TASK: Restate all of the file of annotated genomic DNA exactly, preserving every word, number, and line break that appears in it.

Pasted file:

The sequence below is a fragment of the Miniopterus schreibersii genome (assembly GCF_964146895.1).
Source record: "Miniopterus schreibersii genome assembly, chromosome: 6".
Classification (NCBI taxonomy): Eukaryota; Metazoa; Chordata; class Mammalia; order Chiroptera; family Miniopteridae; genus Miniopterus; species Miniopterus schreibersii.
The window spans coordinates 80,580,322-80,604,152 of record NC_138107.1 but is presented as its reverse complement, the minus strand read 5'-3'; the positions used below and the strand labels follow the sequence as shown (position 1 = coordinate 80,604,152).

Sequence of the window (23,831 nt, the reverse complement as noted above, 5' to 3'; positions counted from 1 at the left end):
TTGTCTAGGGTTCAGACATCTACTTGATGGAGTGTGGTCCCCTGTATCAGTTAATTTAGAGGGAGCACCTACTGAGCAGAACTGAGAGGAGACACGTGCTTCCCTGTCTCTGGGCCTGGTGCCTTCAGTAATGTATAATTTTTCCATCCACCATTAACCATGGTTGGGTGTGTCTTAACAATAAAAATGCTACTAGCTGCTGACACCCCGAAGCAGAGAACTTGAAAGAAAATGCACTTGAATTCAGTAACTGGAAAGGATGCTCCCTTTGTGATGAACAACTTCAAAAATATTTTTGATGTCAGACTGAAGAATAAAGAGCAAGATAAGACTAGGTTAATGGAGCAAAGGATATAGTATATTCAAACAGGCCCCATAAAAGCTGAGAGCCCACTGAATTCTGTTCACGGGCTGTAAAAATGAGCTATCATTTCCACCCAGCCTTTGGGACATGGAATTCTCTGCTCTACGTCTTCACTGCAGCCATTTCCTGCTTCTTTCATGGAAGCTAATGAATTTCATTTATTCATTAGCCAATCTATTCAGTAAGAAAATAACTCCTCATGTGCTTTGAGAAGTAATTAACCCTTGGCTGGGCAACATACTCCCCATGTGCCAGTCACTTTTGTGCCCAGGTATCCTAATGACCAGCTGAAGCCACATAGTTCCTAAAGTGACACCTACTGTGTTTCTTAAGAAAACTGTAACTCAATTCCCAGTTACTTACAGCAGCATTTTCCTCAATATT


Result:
The sequence below is a fragment of the Miniopterus schreibersii genome (assembly GCF_964146895.1).
Source record: "Miniopterus schreibersii genome assembly, chromosome: 6".
Classification (NCBI taxonomy): Eukaryota; Metazoa; Chordata; class Mammalia; order Chiroptera; family Miniopteridae; genus Miniopterus; species Miniopterus schreibersii.
The window spans coordinates 80,580,322-80,604,152 of record NC_138107.1 but is presented as its reverse complement, the minus strand read 5'-3'; the positions used below and the strand labels follow the sequence as shown (position 1 = coordinate 80,604,152).

Sequence of the window (23,831 nt, the reverse complement as noted above, 5' to 3'; positions counted from 1 at the left end):
TTGTCTAGGGTTCAGACATCTACTTGATGGAGTGTGGTCCCCTGTATCAGTTAATTTAGAGGGAGCACCTACTGAGCAGAACTGAGAGGAGACACGTGCTTCCCTGTCTCTGGGCCTGGTGCCTTCAGTAATGTATAATTTTTCCATCCACCATTAACCATGGTTGGGTGTGTCTTAACAATAAAAATGCTACTAGCTGCTGACACCCCGAAGCAGAGAACTTGAAAGAAAATGCACTTGAATTCAGTAACTGGAAAGGATGCTCCCTTTGTGATGAACAACTTCAAAAATATTTTTGATGTCAGACTGAAGAATAAAGAGCAAGATAAGACTAGGTTAATGGAGCAAAGGATATAGTATATTCAAACAGGCCCCATAAAAGCTGAGAGCCCACTGAATTCTGTTCACGGGCTGTAAAAATGAGCTATCATTTCCACCCAGCCTTTGGGACATGGAATTCTCTGCTCTACGTCTTCACTGCAGCCATTTCCTGCTTCTTTCATGGAAGCTAATGAATTTCATTTATTCATTAGCCAATCTATTCAGTAAGAAAATAACTCCTCATGTGCTTTGAGAAGTAATTAACCCTTGGCTGGGCAACATACTCCCCATGTGCCAGTCACTTTTGTGCCCAGGTATCCTAATGACCAGCTGAAGCCACATAGTTCCTAAAGTGACACCTACTGTGTTTCTTAAGAAAACTGTAACTCAATTCCCAGTTACTTACAGCAGCATTTTCCTCAATATT